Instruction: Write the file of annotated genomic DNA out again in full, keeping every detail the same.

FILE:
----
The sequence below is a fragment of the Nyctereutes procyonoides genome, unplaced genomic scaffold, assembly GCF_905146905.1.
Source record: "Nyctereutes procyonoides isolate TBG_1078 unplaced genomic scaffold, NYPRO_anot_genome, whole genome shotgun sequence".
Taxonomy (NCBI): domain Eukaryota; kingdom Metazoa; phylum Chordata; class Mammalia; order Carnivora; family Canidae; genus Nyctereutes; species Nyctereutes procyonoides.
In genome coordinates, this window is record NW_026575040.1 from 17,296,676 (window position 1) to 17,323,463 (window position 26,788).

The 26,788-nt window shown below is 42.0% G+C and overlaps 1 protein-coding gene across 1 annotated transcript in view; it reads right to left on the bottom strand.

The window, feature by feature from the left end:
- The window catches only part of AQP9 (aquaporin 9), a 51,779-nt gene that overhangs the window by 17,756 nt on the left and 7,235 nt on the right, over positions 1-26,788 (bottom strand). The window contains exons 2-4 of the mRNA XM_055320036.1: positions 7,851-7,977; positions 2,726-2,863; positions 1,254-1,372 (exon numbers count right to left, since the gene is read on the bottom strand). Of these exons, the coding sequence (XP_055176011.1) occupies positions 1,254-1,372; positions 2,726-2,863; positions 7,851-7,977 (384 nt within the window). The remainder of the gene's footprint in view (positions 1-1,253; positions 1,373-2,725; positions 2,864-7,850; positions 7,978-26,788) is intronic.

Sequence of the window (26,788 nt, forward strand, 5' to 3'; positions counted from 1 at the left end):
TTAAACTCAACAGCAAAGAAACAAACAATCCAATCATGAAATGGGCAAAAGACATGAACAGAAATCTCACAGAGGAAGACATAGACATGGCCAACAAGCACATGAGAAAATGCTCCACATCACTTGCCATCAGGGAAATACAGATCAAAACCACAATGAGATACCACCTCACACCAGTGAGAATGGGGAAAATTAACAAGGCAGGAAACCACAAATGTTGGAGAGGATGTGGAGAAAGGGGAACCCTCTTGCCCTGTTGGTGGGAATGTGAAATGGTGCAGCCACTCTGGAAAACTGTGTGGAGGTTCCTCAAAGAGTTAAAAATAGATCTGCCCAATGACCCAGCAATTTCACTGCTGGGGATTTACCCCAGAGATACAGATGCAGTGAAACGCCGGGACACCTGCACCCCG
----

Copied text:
The sequence below is a fragment of the Nyctereutes procyonoides genome, unplaced genomic scaffold, assembly GCF_905146905.1.
Source record: "Nyctereutes procyonoides isolate TBG_1078 unplaced genomic scaffold, NYPRO_anot_genome, whole genome shotgun sequence".
Taxonomy (NCBI): domain Eukaryota; kingdom Metazoa; phylum Chordata; class Mammalia; order Carnivora; family Canidae; genus Nyctereutes; species Nyctereutes procyonoides.
In genome coordinates, this window is record NW_026575040.1 from 17,296,676 (window position 1) to 17,323,463 (window position 26,788).

The 26,788-nt window shown below is 42.0% G+C and overlaps 1 protein-coding gene across 1 annotated transcript in view; it reads right to left on the bottom strand.

The window, feature by feature from the left end:
- The window catches only part of AQP9 (aquaporin 9), a 51,779-nt gene that overhangs the window by 17,756 nt on the left and 7,235 nt on the right, over positions 1-26,788 (bottom strand). The window contains exons 2-4 of the mRNA XM_055320036.1: positions 7,851-7,977; positions 2,726-2,863; positions 1,254-1,372 (exon numbers count right to left, since the gene is read on the bottom strand). Of these exons, the coding sequence (XP_055176011.1) occupies positions 1,254-1,372; positions 2,726-2,863; positions 7,851-7,977 (384 nt within the window). The remainder of the gene's footprint in view (positions 1-1,253; positions 1,373-2,725; positions 2,864-7,850; positions 7,978-26,788) is intronic.

Sequence of the window (26,788 nt, forward strand, 5' to 3'; positions counted from 1 at the left end):
TTAAACTCAACAGCAAAGAAACAAACAATCCAATCATGAAATGGGCAAAAGACATGAACAGAAATCTCACAGAGGAAGACATAGACATGGCCAACAAGCACATGAGAAAATGCTCCACATCACTTGCCATCAGGGAAATACAGATCAAAACCACAATGAGATACCACCTCACACCAGTGAGAATGGGGAAAATTAACAAGGCAGGAAACCACAAATGTTGGAGAGGATGTGGAGAAAGGGGAACCCTCTTGCCCTGTTGGTGGGAATGTGAAATGGTGCAGCCACTCTGGAAAACTGTGTGGAGGTTCCTCAAAGAGTTAAAAATAGATCTGCCCAATGACCCAGCAATTTCACTGCTGGGGATTTACCCCAGAGATACAGATGCAGTGAAACGCCGGGACACCTGCACCCCG